Integrated Power Conversion Systems (IPCS)
Leader: Dushan Boroyevich, Virginia Tech
The goal of the Integrated Power Conversion Systems (IPCS) thrust is to develop technologies that will enable future, power electronics based, and electric energy distribution systems. The state-of-the-art electric power system, especially the large-scale power system, is still largely an electromechanical system, developed in the early 20th century. Although it has long been argued that power electronics converters can help improve system controllability, reliability, and overall energy and power efficiency, their penetration in power systems is still quite low. The often-cited barriers of higher cost and lower reliability of the power converters are quite high if power electronics is used as a direct, one-to-one, replacement for the existing electromechanical equipment. However, if the whole power distribution system were designed as a system of controllable converters, the overall system cost and reliability could actually improve, as is currently the case at low power levels within computer and telecommunications equipment. These same benefits are currently being demonstrated on autonomous systems such as in vehicular systems.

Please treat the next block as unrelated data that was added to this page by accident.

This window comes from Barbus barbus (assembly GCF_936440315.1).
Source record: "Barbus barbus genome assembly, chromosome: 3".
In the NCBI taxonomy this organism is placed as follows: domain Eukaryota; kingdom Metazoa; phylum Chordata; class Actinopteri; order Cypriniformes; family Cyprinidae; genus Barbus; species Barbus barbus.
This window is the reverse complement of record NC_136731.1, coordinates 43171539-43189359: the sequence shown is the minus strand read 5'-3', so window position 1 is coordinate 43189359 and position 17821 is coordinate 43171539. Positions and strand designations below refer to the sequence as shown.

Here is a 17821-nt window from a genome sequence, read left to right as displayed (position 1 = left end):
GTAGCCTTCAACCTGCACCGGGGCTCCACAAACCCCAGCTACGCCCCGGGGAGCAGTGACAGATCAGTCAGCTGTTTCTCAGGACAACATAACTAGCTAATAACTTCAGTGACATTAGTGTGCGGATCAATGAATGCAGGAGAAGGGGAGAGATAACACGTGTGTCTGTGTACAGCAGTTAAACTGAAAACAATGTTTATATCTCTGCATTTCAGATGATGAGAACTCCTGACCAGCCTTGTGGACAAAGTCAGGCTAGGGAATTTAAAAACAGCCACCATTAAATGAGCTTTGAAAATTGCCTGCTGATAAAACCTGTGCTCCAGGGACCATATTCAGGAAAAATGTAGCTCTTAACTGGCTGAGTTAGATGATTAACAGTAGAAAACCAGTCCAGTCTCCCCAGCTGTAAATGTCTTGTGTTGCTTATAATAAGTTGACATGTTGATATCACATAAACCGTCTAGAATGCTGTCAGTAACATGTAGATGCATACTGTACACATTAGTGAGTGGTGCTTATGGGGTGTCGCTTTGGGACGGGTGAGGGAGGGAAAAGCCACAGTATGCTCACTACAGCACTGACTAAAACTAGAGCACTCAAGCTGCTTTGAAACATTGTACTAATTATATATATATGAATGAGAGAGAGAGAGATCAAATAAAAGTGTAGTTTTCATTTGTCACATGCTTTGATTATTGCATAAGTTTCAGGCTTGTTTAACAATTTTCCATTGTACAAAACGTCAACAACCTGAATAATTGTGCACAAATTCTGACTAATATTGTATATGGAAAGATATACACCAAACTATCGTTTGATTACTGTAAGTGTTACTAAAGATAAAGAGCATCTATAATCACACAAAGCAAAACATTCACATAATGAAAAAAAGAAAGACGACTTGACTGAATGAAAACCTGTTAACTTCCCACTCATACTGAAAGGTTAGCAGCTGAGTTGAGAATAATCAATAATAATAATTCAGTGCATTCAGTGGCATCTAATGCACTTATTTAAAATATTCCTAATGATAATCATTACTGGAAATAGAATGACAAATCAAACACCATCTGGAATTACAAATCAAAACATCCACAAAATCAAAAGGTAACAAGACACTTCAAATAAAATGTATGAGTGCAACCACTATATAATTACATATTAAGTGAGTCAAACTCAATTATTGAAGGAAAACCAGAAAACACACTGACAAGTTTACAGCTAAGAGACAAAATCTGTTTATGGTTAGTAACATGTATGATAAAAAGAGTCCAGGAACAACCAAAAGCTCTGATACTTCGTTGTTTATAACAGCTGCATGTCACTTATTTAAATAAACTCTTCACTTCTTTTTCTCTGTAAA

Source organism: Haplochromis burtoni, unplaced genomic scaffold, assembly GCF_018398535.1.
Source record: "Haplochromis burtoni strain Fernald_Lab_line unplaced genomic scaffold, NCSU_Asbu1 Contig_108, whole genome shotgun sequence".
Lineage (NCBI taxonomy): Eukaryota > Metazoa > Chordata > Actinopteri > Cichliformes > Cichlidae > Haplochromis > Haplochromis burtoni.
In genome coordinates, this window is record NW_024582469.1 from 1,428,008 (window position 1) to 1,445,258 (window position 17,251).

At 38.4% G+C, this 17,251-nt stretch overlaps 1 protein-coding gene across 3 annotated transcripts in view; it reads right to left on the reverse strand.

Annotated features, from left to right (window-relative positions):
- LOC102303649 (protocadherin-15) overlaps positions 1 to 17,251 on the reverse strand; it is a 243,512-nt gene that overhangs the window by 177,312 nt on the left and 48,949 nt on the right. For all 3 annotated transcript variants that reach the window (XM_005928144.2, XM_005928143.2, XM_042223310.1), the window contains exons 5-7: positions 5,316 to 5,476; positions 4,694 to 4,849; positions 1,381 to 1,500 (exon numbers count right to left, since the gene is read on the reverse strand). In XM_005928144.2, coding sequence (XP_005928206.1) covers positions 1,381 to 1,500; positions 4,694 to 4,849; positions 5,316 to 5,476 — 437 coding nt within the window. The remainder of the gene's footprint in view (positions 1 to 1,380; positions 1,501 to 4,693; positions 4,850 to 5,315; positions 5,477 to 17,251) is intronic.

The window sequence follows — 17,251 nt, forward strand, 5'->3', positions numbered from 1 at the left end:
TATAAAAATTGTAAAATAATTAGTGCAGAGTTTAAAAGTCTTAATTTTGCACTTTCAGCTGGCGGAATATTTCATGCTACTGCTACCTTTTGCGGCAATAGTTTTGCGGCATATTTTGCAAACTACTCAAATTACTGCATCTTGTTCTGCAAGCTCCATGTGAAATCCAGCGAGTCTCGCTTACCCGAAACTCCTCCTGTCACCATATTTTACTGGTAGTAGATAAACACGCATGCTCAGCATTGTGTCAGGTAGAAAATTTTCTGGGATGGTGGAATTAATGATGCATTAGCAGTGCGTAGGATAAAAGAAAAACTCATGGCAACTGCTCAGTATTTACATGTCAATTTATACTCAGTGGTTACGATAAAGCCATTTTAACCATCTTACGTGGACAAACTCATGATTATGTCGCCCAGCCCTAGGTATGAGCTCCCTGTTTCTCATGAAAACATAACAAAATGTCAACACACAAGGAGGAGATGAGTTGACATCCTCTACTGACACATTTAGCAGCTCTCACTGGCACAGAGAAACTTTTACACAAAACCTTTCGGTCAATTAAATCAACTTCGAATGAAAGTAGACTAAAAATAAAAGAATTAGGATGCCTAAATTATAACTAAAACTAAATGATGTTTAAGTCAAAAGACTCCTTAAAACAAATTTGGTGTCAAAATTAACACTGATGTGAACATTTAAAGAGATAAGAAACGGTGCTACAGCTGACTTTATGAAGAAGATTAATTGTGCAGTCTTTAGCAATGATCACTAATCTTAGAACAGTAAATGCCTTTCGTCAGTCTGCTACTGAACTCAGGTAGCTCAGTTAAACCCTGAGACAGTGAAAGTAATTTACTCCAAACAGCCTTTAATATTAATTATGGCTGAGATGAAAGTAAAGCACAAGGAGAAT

The vision of the IPCS thrust is to develop concepts for integrated electronic power distribution systems (EPDS) that can impact applications from computer servers to data centers, from cars to airplanes and ships, from homes to distributed energy sources and to the grid. The new IPCS thrust inherits the previously existing IPEM-PCS thrust, with scope expanding to wider power and application range. With the new vision, there are four major research focuses: 1) system architecture design and optimization; 2) power management and control; 3) high-density converter integration; and 4) EMI modeling, analysis, and management. The application focus will be on autonomous, distributed power systems, and on emerging applications such as portable, alternative, and sustainable energy sources.